Could the Rise of Digital Media Spell Doom for the NFL?
Streaming video on-demand services may be claiming a new victim, and a massive one at that: the multi-billion-dollar National Football League.
On-demand streaming services (such as Netflix, Hulu, and Amazon Prime Video) and media fragmentation may be claiming a new victim, and a massive one at that: the multi-billion-dollar National Football League.
The Most Dominant Professional Sports League
As the largest and most profitable professional sports league in the world (by a wide margin), the NFL raked in more than $13B in revenue in 2016 (Major League Baseball and the English Premier League came in second and third, with $9.5B and $5.3B, respectively) (1). The vast majority of that revenue comes from TV deals with various networks. In turn, the value of those deals is driven by the astronomical ad dollars TV networks stand to make from broadcasting NFL games.
While the NFL has been historically (relatively) immune to the negative viewership trends affecting cable networks, 2016 started telling a different story. Overall, NFL TV viewership fell by 8% in 2016, the largest decline in 10 years (2). A more detailed look (Figure 1) shows viewership declining steadily over the past 3 years, across most adult age groups.
The NFL’s brain trust has directed its blame at the recent Presidential election, and the 24-hour news coverage it received. That is a reasonable (though inadequate) defense—NFL TV ratings have shown signs of recovery post-election (4). Yet, even since November 8th, TV viewership is still down compared to 2015. Sports and other pundits have come up with a slew of other explanations, including increased awareness of the NFL’s concussion and safety issues, an increase in incidents of domestic violence among NFL players, national anthem protests, declining star point, and declining level of play. While any of these factors could be playing a role, data points to another familiar suspect: video on-demand services.
Usual Suspects: Netflix and Co.?
We’ve all heard the story: millennials are cutting cords and moving away from traditional TV. The data is staggering; all age groups between 18 and 49 have shown a significant decline in time spent watching traditional TV since 2010, with the 18-24 age group being the most extreme, at -42% (Figure 2) (5).
Data goes on to establish a more direct link between the emergence of streaming video on-demand services (SVOD) and the decline in NFL viewership. A recent UBS report shows that NFL TV viewership has declined the most amongst SVOD subscribers (Figure 3). The appeal of SVOD services (over the NFL) could be attributed to a multitude of factors, including lack of ads, and the flexibility it affords customers to consume content at any time and at any place.
Keeping Up with a Changing World
Despite its immense popularity, the NFL realizes the need to adjust its value proposition and value capture models to keep up with changing consumer habits.
Back in 2008, the NFL debuted an internet TV service, NFL Game Pass, for users outside the United States. Aside from the ability to watch NFL games live from abroad, NFL Game Pass offers subscribers creative and attractive features, including the ability to watch and replay every game, replay condensed games (shrinking the average game to ~45 minutes, removing commercials, and time elapsed in between snaps), watch plays from various camera angels, and listen to local broadcasts. This service, however, is not available yet for live consumption in the United States due to existing contracts with Fox, NBC, ESPN, and CBS who air NFL games live.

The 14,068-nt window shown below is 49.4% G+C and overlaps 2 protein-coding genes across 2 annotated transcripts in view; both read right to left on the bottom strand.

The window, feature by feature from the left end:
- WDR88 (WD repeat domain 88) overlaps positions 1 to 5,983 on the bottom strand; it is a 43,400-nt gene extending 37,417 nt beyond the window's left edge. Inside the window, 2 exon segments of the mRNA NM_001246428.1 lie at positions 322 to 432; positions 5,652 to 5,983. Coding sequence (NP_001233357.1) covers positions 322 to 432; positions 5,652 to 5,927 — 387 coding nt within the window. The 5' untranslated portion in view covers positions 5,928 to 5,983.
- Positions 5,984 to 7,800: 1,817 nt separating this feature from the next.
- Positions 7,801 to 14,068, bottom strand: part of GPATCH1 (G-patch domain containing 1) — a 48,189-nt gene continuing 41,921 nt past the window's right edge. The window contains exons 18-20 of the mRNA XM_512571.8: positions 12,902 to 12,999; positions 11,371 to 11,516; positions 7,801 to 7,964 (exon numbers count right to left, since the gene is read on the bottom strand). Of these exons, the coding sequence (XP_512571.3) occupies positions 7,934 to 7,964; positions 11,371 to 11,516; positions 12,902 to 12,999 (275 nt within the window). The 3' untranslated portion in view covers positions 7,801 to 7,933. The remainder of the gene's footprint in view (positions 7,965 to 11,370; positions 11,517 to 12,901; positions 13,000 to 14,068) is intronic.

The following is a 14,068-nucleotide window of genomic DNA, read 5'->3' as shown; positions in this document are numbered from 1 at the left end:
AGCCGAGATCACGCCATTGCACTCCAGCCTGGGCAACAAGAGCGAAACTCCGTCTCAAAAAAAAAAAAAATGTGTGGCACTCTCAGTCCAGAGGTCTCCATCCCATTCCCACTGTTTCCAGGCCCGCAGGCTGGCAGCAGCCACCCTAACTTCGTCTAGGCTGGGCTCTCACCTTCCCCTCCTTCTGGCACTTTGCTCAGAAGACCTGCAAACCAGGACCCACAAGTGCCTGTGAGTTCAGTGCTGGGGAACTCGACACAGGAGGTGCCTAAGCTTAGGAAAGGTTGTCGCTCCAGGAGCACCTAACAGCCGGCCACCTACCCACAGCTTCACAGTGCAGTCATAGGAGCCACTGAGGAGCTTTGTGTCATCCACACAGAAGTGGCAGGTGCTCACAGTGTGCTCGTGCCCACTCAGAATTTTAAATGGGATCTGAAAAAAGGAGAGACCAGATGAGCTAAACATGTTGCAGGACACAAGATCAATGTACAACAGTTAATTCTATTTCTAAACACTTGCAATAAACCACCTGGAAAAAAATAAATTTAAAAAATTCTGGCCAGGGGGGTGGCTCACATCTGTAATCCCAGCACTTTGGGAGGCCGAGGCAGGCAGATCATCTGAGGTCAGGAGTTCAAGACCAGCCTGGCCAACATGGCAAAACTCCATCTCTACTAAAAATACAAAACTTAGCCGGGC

Taking this experiment into the United States is likely to carry major risks. As explained above, the NFL’s current TV business model (which contributes most of the revenue) entails signing multiyear contracts with major TV networks, who in turn collect advertising dollars. Airing games through its own internet TV service would require the NFL to assume all the ad revenue risk, without the benefit of pricy long-term contracts with deep-pocketed networks. And aside from the financial risk, such an experiment is at least a few years away, as the NFL signed 9-year contracts with Fox, CBS, and NBC beginning in 2014 (7).
There has also been rumors that the NFL could license games to SVOD services, such as Netflix (although Netflix has not shown public interest in such a partnership yet). While these ideas may seem exciting and promising, they represent a stark pivot away from the traditional business model that has worked so successfully for the NFL in the past. Is the age of huge primetime viewership and 70+ ads per game over?
Student comments on Could the Rise of Digital Media Spell Doom for the NFL?
I’m surprised that the NFL comes up as a loser in this space. They are among the first trailblazers to explore streaming their content on less conventional services, like Twitter and Facebook, and were the first to dabble in livestreaming their games on some of the realtime, livestreaming platforms. In addition, they’ve made a lot of advertising revenue from these platforms. Although Netflix might not be the best place for the NFL to take their content, do you think they could use other unsuspecting distribution platforms (Snapchat? Slack?) for their content and capture an even broader audience as a result?
Seems counterintuitive, doesn’t it? The lion’s share of the NFL’s revenue’s comes from TV deals (their most recent deals with Fox, NBC, and CBS pays $3B annually). So while their experiments with Twitter and other live streaming platforms may have been trailblazing, the revenues they brought in were rounding errors basically. If traditional TV suffers, the NFL will suffer.